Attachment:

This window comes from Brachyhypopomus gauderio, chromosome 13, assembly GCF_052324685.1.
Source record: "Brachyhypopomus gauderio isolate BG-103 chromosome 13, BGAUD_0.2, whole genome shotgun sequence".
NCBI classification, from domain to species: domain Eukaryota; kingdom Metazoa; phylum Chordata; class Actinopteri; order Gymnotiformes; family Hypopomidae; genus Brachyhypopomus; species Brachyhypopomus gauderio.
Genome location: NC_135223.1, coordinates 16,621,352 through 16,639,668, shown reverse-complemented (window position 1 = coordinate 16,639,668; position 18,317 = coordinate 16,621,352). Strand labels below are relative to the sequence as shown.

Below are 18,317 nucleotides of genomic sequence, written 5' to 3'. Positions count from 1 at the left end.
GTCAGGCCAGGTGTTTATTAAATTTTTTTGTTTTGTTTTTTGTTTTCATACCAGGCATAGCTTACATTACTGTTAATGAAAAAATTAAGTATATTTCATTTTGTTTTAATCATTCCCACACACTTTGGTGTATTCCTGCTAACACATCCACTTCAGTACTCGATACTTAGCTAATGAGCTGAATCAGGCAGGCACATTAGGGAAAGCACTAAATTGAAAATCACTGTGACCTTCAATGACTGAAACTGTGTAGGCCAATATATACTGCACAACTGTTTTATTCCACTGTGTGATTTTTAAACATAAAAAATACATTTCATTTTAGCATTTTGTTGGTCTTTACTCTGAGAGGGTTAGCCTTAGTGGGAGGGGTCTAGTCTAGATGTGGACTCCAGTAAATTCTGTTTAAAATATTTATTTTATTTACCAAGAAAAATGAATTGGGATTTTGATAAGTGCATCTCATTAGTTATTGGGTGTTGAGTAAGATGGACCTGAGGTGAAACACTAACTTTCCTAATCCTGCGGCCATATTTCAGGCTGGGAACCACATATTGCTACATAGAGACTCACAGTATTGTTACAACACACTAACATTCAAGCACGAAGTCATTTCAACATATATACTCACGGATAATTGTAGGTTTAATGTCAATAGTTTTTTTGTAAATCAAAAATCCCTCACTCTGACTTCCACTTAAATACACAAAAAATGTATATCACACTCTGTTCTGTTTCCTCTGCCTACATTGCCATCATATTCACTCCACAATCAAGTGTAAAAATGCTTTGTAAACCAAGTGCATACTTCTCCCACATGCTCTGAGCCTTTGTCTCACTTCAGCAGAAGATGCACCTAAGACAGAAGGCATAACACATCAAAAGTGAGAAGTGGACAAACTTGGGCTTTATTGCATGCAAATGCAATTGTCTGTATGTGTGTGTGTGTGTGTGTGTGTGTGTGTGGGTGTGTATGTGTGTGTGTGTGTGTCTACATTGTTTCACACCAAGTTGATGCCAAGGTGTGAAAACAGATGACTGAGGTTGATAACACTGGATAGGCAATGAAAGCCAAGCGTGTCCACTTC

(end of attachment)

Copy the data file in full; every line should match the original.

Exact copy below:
This window comes from Brachyhypopomus gauderio, chromosome 13, assembly GCF_052324685.1.
Source record: "Brachyhypopomus gauderio isolate BG-103 chromosome 13, BGAUD_0.2, whole genome shotgun sequence".
NCBI classification, from domain to species: domain Eukaryota; kingdom Metazoa; phylum Chordata; class Actinopteri; order Gymnotiformes; family Hypopomidae; genus Brachyhypopomus; species Brachyhypopomus gauderio.
Genome location: NC_135223.1, coordinates 16,621,352 through 16,639,668, shown reverse-complemented (window position 1 = coordinate 16,639,668; position 18,317 = coordinate 16,621,352). Strand labels below are relative to the sequence as shown.

Below are 18,317 nucleotides of genomic sequence, written 5' to 3'. Positions count from 1 at the left end.
GTCAGGCCAGGTGTTTATTAAATTTTTTTGTTTTGTTTTTTGTTTTCATACCAGGCATAGCTTACATTACTGTTAATGAAAAAATTAAGTATATTTCATTTTGTTTTAATCATTCCCACACACTTTGGTGTATTCCTGCTAACACATCCACTTCAGTACTCGATACTTAGCTAATGAGCTGAATCAGGCAGGCACATTAGGGAAAGCACTAAATTGAAAATCACTGTGACCTTCAATGACTGAAACTGTGTAGGCCAATATATACTGCACAACTGTTTTATTCCACTGTGTGATTTTTAAACATAAAAAATACATTTCATTTTAGCATTTTGTTGGTCTTTACTCTGAGAGGGTTAGCCTTAGTGGGAGGGGTCTAGTCTAGATGTGGACTCCAGTAAATTCTGTTTAAAATATTTATTTTATTTACCAAGAAAAATGAATTGGGATTTTGATAAGTGCATCTCATTAGTTATTGGGTGTTGAGTAAGATGGACCTGAGGTGAAACACTAACTTTCCTAATCCTGCGGCCATATTTCAGGCTGGGAACCACATATTGCTACATAGAGACTCACAGTATTGTTACAACACACTAACATTCAAGCACGAAGTCATTTCAACATATATACTCACGGATAATTGTAGGTTTAATGTCAATAGTTTTTTTGTAAATCAAAAATCCCTCACTCTGACTTCCACTTAAATACACAAAAAATGTATATCACACTCTGTTCTGTTTCCTCTGCCTACATTGCCATCATATTCACTCCACAATCAAGTGTAAAAATGCTTTGTAAACCAAGTGCATACTTCTCCCACATGCTCTGAGCCTTTGTCTCACTTCAGCAGAAGATGCACCTAAGACAGAAGGCATAACACATCAAAAGTGAGAAGTGGACAAACTTGGGCTTTATTGCATGCAAATGCAATTGTCTGTATGTGTGTGTGTGTGTGTGTGTGTGTGTGTGGGTGTGTATGTGTGTGTGTGTGTGTCTACATTGTTTCACACCAAGTTGATGCCAAGGTGTGAAAACAGATGACTGAGGTTGATAACACTGGATAGGCAATGAAAGCCAAGCGTGTCCACTTC